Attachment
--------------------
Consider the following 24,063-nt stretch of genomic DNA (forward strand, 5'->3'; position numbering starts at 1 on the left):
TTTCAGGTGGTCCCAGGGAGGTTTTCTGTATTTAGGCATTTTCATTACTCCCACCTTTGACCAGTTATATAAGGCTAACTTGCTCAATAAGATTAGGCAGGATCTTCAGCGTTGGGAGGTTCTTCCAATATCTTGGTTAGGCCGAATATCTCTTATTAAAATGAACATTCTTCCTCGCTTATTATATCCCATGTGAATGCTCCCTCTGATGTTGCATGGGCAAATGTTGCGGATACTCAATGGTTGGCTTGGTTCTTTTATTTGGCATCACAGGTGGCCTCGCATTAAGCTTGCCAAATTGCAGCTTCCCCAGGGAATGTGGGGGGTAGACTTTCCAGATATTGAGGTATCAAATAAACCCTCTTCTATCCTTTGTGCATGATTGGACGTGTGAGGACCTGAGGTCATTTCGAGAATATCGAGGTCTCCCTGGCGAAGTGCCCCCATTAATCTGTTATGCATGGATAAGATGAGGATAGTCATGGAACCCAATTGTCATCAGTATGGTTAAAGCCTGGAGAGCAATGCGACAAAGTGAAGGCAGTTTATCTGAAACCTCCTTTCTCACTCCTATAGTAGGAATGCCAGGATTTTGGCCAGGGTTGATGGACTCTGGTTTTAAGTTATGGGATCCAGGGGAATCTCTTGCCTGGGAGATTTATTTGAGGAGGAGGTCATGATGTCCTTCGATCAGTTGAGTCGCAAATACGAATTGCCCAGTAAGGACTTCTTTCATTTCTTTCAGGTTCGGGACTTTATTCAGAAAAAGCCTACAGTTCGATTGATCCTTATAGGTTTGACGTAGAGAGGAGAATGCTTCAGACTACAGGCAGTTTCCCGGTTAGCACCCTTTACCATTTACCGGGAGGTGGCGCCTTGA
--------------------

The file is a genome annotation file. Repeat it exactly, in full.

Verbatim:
Consider the following 24,063-nt stretch of genomic DNA (forward strand, 5'->3'; position numbering starts at 1 on the left):
TTTCAGGTGGTCCCAGGGAGGTTTTCTGTATTTAGGCATTTTCATTACTCCCACCTTTGACCAGTTATATAAGGCTAACTTGCTCAATAAGATTAGGCAGGATCTTCAGCGTTGGGAGGTTCTTCCAATATCTTGGTTAGGCCGAATATCTCTTATTAAAATGAACATTCTTCCTCGCTTATTATATCCCATGTGAATGCTCCCTCTGATGTTGCATGGGCAAATGTTGCGGATACTCAATGGTTGGCTTGGTTCTTTTATTTGGCATCACAGGTGGCCTCGCATTAAGCTTGCCAAATTGCAGCTTCCCCAGGGAATGTGGGGGGTAGACTTTCCAGATATTGAGGTATCAAATAAACCCTCTTCTATCCTTTGTGCATGATTGGACGTGTGAGGACCTGAGGTCATTTCGAGAATATCGAGGTCTCCCTGGCGAAGTGCCCCCATTAATCTGTTATGCATGGATAAGATGAGGATAGTCATGGAACCCAATTGTCATCAGTATGGTTAAAGCCTGGAGAGCAATGCGACAAAGTGAAGGCAGTTTATCTGAAACCTCCTTTCTCACTCCTATAGTAGGAATGCCAGGATTTTGGCCAGGGTTGATGGACTCTGGTTTTAAGTTATGGGATCCAGGGGAATCTCTTGCCTGGGAGATTTATTTGAGGAGGAGGTCATGATGTCCTTCGATCAGTTGAGTCGCAAATACGAATTGCCCAGTAAGGACTTCTTTCATTTCTTTCAGGTTCGGGACTTTATTCAGAAAAAGCCTACAGTTCGATTGATCCTTATAGGTTTGACGTAGAGAGGAGAATGCTTCAGACTACAGGCAGTTTCCCGGTTAGCACCCTTTACCATTTACCGGGAGGTGGCGCCTTGA